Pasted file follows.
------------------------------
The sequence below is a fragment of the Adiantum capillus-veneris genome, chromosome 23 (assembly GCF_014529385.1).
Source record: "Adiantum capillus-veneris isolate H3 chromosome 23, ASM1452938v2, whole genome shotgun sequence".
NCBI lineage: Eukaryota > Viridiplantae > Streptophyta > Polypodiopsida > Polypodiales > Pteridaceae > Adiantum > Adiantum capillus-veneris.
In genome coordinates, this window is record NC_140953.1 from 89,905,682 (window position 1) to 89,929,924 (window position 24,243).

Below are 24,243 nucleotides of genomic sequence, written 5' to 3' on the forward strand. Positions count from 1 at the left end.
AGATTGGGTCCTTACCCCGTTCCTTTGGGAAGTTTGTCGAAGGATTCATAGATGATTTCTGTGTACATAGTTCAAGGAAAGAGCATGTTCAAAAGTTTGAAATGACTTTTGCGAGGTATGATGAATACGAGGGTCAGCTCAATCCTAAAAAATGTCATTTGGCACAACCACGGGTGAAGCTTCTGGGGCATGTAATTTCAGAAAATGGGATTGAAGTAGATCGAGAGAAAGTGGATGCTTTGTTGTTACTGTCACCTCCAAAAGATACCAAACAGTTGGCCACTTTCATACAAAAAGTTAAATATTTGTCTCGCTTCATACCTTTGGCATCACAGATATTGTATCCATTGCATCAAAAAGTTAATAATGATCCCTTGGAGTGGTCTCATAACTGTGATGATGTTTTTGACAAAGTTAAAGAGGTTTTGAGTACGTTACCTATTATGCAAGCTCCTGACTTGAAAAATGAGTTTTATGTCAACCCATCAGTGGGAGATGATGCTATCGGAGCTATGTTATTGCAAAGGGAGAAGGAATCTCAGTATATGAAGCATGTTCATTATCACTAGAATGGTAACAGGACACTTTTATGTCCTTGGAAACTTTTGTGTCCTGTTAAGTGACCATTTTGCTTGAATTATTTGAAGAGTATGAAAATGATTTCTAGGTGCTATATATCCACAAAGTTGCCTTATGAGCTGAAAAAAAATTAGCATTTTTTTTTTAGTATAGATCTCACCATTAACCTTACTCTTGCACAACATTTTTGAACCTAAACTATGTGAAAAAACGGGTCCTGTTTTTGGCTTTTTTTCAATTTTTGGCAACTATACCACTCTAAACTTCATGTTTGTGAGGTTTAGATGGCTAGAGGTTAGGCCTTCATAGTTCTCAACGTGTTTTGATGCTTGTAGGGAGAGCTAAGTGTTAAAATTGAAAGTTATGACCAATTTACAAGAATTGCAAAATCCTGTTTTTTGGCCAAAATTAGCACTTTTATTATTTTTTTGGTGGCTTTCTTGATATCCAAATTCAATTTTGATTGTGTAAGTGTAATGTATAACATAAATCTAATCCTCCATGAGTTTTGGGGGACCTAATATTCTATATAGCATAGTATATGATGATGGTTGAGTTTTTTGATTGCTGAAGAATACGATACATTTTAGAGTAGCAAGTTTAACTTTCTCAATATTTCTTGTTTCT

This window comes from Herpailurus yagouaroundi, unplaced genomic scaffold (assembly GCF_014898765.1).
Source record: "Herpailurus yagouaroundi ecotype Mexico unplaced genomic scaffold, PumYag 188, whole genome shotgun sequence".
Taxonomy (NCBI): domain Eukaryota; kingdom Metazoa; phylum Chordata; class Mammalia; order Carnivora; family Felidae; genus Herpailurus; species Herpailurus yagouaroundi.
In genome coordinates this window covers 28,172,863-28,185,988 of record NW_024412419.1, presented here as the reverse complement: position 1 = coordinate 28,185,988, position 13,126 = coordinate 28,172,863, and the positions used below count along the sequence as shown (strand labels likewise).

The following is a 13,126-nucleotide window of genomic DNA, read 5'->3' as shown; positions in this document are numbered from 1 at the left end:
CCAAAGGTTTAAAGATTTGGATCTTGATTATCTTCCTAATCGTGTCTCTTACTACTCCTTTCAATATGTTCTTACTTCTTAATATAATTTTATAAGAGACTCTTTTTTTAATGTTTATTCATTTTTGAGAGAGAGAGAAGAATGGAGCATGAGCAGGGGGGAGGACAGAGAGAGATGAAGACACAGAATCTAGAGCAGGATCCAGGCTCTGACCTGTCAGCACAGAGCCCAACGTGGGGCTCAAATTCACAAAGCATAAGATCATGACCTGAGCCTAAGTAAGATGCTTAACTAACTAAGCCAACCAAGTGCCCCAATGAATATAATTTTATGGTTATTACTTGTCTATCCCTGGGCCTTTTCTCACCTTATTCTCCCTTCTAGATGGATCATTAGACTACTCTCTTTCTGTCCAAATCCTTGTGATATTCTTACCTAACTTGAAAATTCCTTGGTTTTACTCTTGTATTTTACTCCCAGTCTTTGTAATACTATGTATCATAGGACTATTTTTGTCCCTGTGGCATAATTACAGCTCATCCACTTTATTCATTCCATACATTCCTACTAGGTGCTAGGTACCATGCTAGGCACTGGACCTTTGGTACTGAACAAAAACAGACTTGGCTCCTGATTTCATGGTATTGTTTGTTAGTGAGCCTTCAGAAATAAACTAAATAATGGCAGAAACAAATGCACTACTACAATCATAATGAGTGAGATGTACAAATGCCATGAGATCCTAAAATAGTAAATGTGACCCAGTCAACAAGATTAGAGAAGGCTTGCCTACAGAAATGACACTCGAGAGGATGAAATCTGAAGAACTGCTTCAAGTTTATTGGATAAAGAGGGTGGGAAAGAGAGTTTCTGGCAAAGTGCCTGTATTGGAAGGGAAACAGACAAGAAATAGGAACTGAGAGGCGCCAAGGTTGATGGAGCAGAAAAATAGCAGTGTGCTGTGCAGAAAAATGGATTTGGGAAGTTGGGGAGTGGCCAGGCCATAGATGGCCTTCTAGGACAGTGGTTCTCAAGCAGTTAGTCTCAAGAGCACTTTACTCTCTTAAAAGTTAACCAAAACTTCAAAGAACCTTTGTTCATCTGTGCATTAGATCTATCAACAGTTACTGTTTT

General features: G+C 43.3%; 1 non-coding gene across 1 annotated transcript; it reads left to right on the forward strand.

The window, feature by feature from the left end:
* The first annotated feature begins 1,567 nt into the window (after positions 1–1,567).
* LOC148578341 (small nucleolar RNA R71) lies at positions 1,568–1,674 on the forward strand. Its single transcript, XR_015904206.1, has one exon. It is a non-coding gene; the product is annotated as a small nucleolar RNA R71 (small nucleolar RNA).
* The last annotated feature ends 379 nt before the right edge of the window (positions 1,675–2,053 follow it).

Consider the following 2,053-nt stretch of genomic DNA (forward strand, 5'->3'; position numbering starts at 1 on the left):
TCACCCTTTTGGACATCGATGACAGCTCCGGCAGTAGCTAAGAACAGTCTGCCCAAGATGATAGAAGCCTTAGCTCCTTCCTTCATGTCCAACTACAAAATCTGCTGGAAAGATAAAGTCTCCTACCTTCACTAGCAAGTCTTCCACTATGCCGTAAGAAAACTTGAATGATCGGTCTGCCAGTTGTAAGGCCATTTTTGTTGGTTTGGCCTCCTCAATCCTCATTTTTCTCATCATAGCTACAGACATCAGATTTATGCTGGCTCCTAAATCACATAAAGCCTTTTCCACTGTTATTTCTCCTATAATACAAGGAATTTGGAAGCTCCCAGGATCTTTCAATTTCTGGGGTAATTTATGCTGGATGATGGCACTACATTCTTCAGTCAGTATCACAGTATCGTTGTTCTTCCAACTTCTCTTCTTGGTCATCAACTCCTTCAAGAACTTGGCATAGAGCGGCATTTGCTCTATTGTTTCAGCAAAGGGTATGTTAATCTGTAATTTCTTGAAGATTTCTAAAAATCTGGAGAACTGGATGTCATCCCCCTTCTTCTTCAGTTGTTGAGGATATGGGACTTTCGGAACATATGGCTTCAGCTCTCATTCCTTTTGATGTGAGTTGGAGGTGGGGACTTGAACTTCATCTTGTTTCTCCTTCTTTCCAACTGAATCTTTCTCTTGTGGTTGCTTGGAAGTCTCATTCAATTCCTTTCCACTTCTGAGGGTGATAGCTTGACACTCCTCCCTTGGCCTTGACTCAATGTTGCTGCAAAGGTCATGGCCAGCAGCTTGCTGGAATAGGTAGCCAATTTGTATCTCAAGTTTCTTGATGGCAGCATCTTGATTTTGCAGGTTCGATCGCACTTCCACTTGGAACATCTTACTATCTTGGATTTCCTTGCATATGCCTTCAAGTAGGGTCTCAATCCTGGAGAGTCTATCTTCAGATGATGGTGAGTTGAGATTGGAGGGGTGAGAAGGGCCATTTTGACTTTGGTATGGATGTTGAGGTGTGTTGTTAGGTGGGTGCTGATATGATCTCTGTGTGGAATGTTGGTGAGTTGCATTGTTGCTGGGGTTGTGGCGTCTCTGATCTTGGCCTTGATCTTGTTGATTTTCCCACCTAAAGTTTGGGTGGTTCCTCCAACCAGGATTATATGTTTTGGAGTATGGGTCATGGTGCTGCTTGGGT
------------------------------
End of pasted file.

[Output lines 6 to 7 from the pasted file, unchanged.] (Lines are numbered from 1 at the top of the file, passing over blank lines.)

AGATTGGGTCCTTACCCCGTTCCTTTGGGAAGTTTGTCGAAGGATTCATAGATGATTTCTGTGTACATAGTTCAAGGAAAGAGCATGTTCAAAAGTTTGAAATGACTTTTGCGAGGTATGATGAATACGAGGGTCAGCTCAATCCTAAAAAATGTCATTTGGCACAACCACGGGTGAAGCTTCTGGGGCATGTAATTTCAGAAAATGGGATTGAAGTAGATCGAGAGAAAGTGGATGCTTTGTTGTTACTGTCACCTCCAAAAGATACCAAACAGTTGGCCACTTTCATACAAAAAGTTAAATATTTGTCTCGCTTCATACCTTTGGCATCACAGATATTGTATCCATTGCATCAAAAAGTTAATAATGATCCCTTGGAGTGGTCTCATAACTGTGATGATGTTTTTGACAAAGTTAAAGAGGTTTTGAGTACGTTACCTATTATGCAAGCTCCTGACTTGAAAAATGAGTTTTATGTCAACCCATCAGTGGGAGATGATGCTATCGGAGCTATGTTATTGCAAAGGGAGAAGGAATCTCAGTATATGAAGCATGTTCATTATCACTAGAATGGTAACAGGACACTTTTATGTCCTTGGAAACTTTTGTGTCCTGTTAAGTGACCATTTTGCTTGAATTATTTGAAGAGTATGAAAATGATTTCTAGGTGCTATATATCCACAAAGTTGCCTTATGAGCTGAAAAAAAATTAGCATTTTTTTTTTAGTATAGATCTCACCATTAACCTTACTCTTGCACAACATTTTTGAACCTAAACTATGTGAAAAAACGGGTCCTGTTTTTGGCTTTTTTTCAATTTTTGGCAACTATACCACTCTAAACTTCATGTTTGTGAGGTTTAGATGGCTAGAGGTTAGGCCTTCATAGTTCTCAACGTGTTTTGATGCTTGTAGGGAGAGCTAAGTGTTAAAATTGAAAGTTATGACCAATTTACAAGAATTGCAAAATCCTGTTTTTTGGCCAAAATTAGCACTTTTATTATTTTTTTGGTGGCTTTCTTGATATCCAAATTCAATTTTGATTGTGTAAGTGTAATGTATAACATAAATCTAATCCTCCATGAGTTTTGGGGGACCTAATATTCTATATAGCATAGTATATGATGATGGTTGAGTTTTTTGATTGCTGAAGAATACGATACATTTTAGAGTAGCAAGTTTAACTTTCTCAATATTTCTTGTTTCT

This window comes from Herpailurus yagouaroundi, unplaced genomic scaffold (assembly GCF_014898765.1).